Monday, September 24, 2012

Family Bullying, Then and Now

I really wish I would have punched my brother out last Saturday. I don't really care what that makes you think of me--I still wish I'd done it. It's not the first time I wanted to punch him, either. It's the first time in a couple of years, but that's only because the last time he and I had a falling out, I separated myself from him and places he was likely to be. Since then, I've seen him maybe a dozen times, most of which were at gatherings for my father's side of the family.

The last time we really went at it was before I was living openly with my diagnosis. I'd recently broken my hand, I was a year out of graduate school and barely making a living wage, and the healthcare debates were raging. That time, my brother told me that if I wanted health insurance, I should quit teaching college classes and just get a job at a gas station, because the one he worked at had benefits and that I was being stupid. He also told me that my partner, Elizabeth, who suffers from an exceedingly rare and degenerative neurological condition, was probably better off dead anyway, so people like him shouldn't have to pay for people like her.

At that time, I tore loose and screamed at him until I was raw, but I left before I physically assaulted him. We were at my maternal grandmother's house, and my uncle was home from Afghanistan for a short visit, and I was embarrassed that I had lost my words. My own diagnosis was fairly new, and I was trying to learn how to defuse my own meltdowns. I'd been without punching or kicking anything for about five months. I'd known I was autistic for three. It was humiliating, and it was made worse by my father's refusal to hear me out and his subsequent "you should both be better than this" lecture.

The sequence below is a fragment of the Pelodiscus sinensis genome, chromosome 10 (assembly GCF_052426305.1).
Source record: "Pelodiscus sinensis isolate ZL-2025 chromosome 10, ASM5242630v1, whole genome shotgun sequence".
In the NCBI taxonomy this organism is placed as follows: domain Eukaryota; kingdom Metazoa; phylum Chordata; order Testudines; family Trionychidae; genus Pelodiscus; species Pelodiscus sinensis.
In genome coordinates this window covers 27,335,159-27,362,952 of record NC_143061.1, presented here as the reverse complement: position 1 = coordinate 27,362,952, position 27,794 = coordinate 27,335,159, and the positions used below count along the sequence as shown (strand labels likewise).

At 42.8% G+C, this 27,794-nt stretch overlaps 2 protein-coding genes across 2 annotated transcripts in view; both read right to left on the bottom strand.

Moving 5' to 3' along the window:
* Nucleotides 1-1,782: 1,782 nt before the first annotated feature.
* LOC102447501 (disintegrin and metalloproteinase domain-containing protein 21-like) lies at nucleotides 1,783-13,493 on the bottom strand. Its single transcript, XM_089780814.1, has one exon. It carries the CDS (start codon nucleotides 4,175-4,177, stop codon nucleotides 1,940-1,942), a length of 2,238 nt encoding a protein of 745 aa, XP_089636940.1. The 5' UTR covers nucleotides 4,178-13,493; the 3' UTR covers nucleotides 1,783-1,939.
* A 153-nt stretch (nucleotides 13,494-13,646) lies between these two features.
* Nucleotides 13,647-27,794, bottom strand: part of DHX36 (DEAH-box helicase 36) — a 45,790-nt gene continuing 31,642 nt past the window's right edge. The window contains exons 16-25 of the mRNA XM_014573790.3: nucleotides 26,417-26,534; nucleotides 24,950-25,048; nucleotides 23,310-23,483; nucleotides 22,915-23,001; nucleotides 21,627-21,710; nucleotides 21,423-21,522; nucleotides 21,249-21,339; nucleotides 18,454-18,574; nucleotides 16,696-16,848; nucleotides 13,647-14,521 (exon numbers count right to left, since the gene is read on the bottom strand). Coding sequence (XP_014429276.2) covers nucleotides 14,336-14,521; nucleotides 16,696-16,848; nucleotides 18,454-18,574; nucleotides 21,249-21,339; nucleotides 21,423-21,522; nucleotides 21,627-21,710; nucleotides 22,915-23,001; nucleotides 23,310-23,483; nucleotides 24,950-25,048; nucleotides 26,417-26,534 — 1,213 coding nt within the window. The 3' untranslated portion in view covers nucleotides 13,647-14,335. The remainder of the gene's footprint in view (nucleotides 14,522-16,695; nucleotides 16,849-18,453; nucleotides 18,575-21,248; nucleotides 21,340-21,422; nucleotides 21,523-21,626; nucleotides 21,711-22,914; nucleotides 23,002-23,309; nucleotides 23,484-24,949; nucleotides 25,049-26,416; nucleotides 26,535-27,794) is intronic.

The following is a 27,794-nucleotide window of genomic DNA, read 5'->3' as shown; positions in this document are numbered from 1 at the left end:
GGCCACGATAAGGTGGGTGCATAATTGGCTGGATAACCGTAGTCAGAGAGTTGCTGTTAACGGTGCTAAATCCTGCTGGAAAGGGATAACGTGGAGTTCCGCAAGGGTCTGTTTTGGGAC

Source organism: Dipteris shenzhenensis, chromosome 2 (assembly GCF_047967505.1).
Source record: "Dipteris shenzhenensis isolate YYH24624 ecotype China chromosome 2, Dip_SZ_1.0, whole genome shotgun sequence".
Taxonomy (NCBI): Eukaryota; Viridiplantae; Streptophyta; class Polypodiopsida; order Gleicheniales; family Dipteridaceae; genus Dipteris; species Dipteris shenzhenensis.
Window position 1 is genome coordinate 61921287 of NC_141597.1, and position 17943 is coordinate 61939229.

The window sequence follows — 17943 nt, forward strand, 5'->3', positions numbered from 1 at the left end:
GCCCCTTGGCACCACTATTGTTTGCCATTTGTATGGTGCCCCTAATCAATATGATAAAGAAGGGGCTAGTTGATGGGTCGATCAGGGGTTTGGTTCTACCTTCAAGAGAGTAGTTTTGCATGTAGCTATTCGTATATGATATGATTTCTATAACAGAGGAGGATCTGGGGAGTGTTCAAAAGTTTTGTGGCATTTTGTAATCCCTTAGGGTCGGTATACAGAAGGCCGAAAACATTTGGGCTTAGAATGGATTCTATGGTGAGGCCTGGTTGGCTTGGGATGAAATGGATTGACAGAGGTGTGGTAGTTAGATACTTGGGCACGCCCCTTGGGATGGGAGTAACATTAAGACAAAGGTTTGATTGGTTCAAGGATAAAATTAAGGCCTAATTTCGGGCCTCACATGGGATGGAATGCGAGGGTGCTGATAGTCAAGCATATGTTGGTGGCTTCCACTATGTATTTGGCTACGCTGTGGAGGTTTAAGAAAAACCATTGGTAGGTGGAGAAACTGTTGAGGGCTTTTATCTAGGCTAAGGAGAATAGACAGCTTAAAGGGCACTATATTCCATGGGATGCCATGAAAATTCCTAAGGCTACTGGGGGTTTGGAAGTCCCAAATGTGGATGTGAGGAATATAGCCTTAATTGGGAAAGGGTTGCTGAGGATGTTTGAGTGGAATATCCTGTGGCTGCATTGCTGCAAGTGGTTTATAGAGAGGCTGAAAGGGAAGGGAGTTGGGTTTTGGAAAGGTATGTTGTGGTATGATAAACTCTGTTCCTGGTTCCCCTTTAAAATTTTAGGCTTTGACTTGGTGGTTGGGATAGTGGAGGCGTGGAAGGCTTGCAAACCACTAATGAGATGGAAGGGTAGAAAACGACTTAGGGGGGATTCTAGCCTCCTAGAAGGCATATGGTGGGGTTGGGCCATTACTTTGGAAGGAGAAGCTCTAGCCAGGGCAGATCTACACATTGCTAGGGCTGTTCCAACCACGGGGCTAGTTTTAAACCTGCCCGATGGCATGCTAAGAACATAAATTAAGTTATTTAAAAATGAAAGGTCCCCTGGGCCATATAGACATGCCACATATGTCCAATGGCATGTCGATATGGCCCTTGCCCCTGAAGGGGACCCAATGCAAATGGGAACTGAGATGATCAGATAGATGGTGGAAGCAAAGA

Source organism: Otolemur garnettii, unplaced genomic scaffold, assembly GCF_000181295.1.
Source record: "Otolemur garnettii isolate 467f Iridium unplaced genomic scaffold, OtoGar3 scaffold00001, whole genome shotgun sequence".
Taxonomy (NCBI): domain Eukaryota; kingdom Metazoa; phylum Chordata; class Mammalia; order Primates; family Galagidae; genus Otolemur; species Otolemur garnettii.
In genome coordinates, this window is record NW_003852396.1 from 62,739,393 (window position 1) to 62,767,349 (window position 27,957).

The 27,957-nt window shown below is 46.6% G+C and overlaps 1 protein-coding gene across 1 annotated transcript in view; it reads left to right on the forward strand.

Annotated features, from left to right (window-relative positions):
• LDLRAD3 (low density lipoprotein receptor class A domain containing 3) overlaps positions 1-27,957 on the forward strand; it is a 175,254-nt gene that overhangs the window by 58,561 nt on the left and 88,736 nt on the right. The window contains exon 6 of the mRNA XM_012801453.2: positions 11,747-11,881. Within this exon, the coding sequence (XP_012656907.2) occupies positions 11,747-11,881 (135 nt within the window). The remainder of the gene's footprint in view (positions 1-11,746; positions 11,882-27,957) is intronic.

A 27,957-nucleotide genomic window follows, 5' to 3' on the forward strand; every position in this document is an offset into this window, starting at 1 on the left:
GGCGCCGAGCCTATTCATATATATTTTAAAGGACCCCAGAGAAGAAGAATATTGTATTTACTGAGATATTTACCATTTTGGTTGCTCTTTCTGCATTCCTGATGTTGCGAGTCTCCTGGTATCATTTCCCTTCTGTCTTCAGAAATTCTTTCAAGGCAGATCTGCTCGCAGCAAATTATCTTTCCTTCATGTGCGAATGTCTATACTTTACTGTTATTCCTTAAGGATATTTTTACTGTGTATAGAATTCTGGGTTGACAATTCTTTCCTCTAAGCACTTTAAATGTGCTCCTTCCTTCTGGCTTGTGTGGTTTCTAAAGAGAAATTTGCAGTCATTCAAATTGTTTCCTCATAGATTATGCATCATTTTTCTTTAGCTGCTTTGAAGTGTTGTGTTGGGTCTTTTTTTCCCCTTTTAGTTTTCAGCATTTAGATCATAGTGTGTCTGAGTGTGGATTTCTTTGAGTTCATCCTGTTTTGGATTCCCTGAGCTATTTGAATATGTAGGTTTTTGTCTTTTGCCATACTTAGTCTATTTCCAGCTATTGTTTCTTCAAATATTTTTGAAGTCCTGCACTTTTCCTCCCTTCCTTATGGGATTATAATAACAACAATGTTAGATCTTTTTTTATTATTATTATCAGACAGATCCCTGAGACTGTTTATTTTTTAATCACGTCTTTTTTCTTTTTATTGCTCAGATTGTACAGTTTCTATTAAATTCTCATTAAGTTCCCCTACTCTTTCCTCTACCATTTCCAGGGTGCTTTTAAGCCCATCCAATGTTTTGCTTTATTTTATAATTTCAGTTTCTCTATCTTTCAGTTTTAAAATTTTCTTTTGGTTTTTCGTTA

My brother won that time out, in that my father's side of the family basically doesn't talk to me anymore. This happened mainly because I took my anger out on my father. It wasn't the first time I called my father when I was emotionally distraught, and it wasn't the first time that he basically told me that he had to work in the morning and that I should be old enough to deal with my problems myself.

It was the first time that he told me that he didn't want to have anything to do with me unless I got counseling. It was the first time that anyone used mental illness as an accusation at me, and it was on the back of an autism diagnosis that I had not yet had the nerve to talk to him about. To this day we've never discussed it.

It was also the only time I ever admitted to my father that the only way I could stand to be around him was when I was drinking.

Today, I see my father about once every three months, and only at my paternal grandmother's house. I also drink less than half as much as I used to. I see my brother even less often, and only because I refuse to stop going to family gatherings just because he's invited. I don't want my family feeling like they have to choose between us.

This last weekend, I found myself put together with my brother at my maternal grandmother's house once again. It was only the second time that that has happened since we fought. This time, we seemed to be getting along well. He's a car guy, so I just let him talk for the most part, and I occasionally provoked him with questions about green technology and hybrid cars, because that's what interests me. I thought things were going well.